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Everything you need to know about race (but were afraid to ask), previously published in 2015 as Black Brain, White Brain: Is Intelligence Skin Deep?.
In academic journals and on internet message boards, certain scientists and thinkers are laying siege to one of the great taboos. Could it be, they ask, that racism has a rational basis in science? These ideas are no longer limited to the fringe: race-based studies of intelligence have been discussed by thinkers such as Steven Pinker, Sam Harris and Jordan Peterson. If true, it would provide an intellectual foundation for so many of the attitudes that characterise the right wing, justifying inequality and discrimination. Gavin Evans tackles the nature vs nurture debate head-on, examining the latest studies on how intelligence develops and laying out new discoveries in genetics, palaeontology, archaeology and anthropology to unearth the truth about our shared past.
In doing so, Skin Deep demolishes the pernicious myth that our race is our destiny, and instead reveals what really makes us who we are.
Laura Thompson s grandmother Violet was one of the great landladies. Born in a London pub, she became the first woman to be given a publican s licence in her own name and, just as pubs defined her life, she seemed in many ways to embody their essence. Laura spent part of her childhood in Violet s Home Counties establishment, mesmerised by her gift for cultivating the mix of cosiness and glamour that defined the pub s atmosphere, making it a unique reflection of the national character. Her memories of this time are just as intoxicating: beer and ash on the carpets in the morning, the deepening rhythms of mirth at night, the magical brightness of glass behind the bar Through them Laura traces the story of the English pub, asking why it has occupied such a treasured position in our culture. But even Violet, as she grew older, recognised that places like hers were a dying breed, and Laura also considers the precarious future they face. Part memoir, part social history, part elegy, The Last Landlady pays tribute to an extraordinary woman and the world she epitomised.
'Meanwhile, let us have a sip of tea. The afternoon glow is brightening the bamboos, the fountains are bubbling with delight, the soughing of the pines is heard in our kettle.' In this charming book from 1906, Okakura explores Zen, Taoism, Tea Masters and the significance of the Japanese tea ceremony. One of 46 new books in the bestselling Little Black Classics series, to celebrate the first ever Penguin Classic in 1946. Each book gives readers a taste of the Classics' huge range and diversity, with works from around the world and across the centuries - including fables, decadence, heartbreak, tall tales, satire, ghosts, battles and elephants.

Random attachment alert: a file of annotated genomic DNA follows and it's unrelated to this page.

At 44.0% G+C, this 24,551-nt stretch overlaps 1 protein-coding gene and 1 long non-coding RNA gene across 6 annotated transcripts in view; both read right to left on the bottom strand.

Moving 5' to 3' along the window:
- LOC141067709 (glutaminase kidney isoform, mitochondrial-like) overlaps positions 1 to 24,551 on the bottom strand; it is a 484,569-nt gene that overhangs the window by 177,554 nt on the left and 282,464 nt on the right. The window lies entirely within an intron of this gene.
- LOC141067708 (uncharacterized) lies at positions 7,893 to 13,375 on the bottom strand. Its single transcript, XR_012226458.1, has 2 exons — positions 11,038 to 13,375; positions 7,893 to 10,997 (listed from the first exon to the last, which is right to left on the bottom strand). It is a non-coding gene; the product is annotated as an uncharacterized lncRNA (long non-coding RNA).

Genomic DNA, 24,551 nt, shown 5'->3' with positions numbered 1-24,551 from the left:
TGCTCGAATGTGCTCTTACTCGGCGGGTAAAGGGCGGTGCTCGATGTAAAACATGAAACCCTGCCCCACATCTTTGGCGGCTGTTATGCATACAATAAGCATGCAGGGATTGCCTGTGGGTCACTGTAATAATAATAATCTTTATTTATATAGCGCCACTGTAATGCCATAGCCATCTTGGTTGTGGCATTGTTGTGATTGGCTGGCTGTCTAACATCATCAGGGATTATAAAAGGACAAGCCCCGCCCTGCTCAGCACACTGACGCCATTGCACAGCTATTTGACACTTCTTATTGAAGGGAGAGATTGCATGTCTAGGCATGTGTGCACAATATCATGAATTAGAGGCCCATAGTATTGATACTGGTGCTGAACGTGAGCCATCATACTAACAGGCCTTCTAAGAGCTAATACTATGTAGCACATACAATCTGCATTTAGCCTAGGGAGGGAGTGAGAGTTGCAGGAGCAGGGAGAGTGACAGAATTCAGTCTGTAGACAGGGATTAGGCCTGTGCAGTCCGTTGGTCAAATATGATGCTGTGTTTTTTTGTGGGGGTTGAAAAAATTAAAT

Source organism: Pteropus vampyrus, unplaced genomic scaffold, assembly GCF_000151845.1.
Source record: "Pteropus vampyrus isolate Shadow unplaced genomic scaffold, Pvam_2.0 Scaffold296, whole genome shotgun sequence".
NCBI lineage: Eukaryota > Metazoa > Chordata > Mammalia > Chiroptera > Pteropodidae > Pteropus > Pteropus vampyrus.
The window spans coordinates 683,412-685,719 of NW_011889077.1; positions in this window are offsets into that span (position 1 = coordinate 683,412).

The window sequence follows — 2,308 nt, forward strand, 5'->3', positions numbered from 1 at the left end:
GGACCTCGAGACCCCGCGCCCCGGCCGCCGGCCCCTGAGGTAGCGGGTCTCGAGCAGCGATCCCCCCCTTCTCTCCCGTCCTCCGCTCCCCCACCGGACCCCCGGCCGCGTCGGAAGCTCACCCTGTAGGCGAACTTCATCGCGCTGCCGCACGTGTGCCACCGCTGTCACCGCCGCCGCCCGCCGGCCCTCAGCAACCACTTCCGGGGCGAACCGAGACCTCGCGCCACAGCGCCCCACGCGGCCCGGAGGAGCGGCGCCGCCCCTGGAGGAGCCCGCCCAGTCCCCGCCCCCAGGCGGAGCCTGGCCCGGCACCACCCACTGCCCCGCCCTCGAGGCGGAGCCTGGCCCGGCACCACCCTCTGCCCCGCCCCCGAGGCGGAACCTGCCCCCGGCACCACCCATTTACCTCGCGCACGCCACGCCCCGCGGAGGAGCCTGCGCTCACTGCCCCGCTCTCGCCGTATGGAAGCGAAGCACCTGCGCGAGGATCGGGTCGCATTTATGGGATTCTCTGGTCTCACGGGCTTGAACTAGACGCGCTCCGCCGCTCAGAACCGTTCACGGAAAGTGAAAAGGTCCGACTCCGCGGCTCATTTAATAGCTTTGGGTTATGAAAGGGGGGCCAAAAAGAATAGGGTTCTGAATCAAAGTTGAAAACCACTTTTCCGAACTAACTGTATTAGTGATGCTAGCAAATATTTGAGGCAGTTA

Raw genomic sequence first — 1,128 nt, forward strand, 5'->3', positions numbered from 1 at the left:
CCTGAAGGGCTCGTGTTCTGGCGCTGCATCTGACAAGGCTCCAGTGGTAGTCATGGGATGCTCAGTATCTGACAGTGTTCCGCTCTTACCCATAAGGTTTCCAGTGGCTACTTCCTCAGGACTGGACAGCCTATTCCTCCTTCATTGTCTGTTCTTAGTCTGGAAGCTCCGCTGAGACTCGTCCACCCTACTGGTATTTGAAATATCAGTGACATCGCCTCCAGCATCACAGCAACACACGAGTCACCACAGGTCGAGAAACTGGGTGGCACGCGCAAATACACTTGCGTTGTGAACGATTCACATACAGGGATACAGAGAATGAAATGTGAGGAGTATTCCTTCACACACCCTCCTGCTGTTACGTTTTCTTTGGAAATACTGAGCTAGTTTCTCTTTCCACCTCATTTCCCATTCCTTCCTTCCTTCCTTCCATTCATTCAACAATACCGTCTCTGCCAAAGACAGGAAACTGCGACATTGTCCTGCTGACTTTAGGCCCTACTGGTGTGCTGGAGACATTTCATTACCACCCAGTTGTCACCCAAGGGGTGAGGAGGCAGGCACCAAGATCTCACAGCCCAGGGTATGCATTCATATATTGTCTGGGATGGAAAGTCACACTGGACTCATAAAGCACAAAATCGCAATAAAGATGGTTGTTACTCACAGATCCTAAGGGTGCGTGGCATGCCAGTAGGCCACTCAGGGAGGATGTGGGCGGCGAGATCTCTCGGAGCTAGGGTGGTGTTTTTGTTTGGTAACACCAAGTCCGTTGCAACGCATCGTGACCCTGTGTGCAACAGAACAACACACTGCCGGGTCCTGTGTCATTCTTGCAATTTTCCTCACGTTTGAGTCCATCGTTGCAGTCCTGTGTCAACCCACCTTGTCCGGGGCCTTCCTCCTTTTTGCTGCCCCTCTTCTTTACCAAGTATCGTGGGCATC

Challenging many of the methods and preconceptions of conventional folk-architecture studies, Homeplace examines traditional houses in the mountains of Appalachia from the perspective offered by oral histories. Michael Ann Williams bases much of her study on interviews with some of the people most intimately familiar with her subject: more than fifty individuals born and raised in southwestern North Carolina in the late nineteenth and early twentieth centuries. Their testimony links the perspective of former occupants and the experiential aspects of folk architecture with more traditional scholarly studies.
Most scholarship on vernacular architecture emphasizes form and structure and is based primarily on the examination of extant buildings. While Homeplace contains floor plans and historical photographs, it also illustrates how oral history is often a more reliable guide in the interpretation of folk buildings than artifactual or documentary evidence. By foregrounding inhabitants' reminiscences, Williams brings rural Appalachian architecture to life by emphasizing human experience within the dwelling.
An examination of universal concerns--continuity and change in the inhabitants' uses and conceptualizations of interior spaces, domestic life and cultural change in southern Appalachia, the shifting importance of formal and informal spaces--Homeplace offers new insights into the folk building tradition and its cultural context that will be most helpful to those seeking a broader understanding of Appalachian life.
This is the first book to provide a guide to understanding the use of herbal medicines in traditional Iroquois culture. The world view of the Iroquois League or Confederacy - the Mohawk, Oneida, Onondaga, Cayuga, Seneca, and Tuscarora nations - is based on a strong cosmological belief system. This is evident, especially in their medical practices, which connect man to nature and the powerful forces in the supernatural realm. This book relates Iroquois cosmology to cultural themes by showing the inherent spiritual power of plants and how the Iroquois traditionally have used and continue to use plants as remedies.